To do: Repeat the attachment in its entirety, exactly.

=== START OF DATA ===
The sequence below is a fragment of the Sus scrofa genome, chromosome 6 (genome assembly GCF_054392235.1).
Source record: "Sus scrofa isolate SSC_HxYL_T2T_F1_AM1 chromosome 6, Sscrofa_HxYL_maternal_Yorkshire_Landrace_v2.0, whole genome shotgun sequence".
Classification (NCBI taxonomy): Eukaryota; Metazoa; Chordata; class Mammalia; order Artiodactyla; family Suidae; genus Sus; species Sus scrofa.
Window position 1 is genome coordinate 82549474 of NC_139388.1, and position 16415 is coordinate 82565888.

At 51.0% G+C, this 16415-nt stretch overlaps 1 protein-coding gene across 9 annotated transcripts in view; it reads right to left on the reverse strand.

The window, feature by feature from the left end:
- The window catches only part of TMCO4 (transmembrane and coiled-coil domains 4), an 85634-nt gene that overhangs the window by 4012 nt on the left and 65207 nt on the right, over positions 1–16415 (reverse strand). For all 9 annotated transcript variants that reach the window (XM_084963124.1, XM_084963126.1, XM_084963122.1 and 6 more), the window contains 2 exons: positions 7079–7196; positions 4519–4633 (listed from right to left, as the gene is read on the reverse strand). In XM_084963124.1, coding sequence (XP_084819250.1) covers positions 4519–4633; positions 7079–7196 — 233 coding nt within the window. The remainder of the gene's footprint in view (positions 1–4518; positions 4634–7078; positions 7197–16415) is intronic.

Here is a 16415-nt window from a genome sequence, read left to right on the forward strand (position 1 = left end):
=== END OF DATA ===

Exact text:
The sequence below is a fragment of the Sus scrofa genome, chromosome 6 (genome assembly GCF_054392235.1).
Source record: "Sus scrofa isolate SSC_HxYL_T2T_F1_AM1 chromosome 6, Sscrofa_HxYL_maternal_Yorkshire_Landrace_v2.0, whole genome shotgun sequence".
Classification (NCBI taxonomy): Eukaryota; Metazoa; Chordata; class Mammalia; order Artiodactyla; family Suidae; genus Sus; species Sus scrofa.
Window position 1 is genome coordinate 82549474 of NC_139388.1, and position 16415 is coordinate 82565888.

At 51.0% G+C, this 16415-nt stretch overlaps 1 protein-coding gene across 9 annotated transcripts in view; it reads right to left on the reverse strand.

The window, feature by feature from the left end:
- The window catches only part of TMCO4 (transmembrane and coiled-coil domains 4), an 85634-nt gene that overhangs the window by 4012 nt on the left and 65207 nt on the right, over positions 1–16415 (reverse strand). For all 9 annotated transcript variants that reach the window (XM_084963124.1, XM_084963126.1, XM_084963122.1 and 6 more), the window contains 2 exons: positions 7079–7196; positions 4519–4633 (listed from right to left, as the gene is read on the reverse strand). In XM_084963124.1, coding sequence (XP_084819250.1) covers positions 4519–4633; positions 7079–7196 — 233 coding nt within the window. The remainder of the gene's footprint in view (positions 1–4518; positions 4634–7078; positions 7197–16415) is intronic.

Here is a 16415-nt window from a genome sequence, read left to right on the forward strand (position 1 = left end):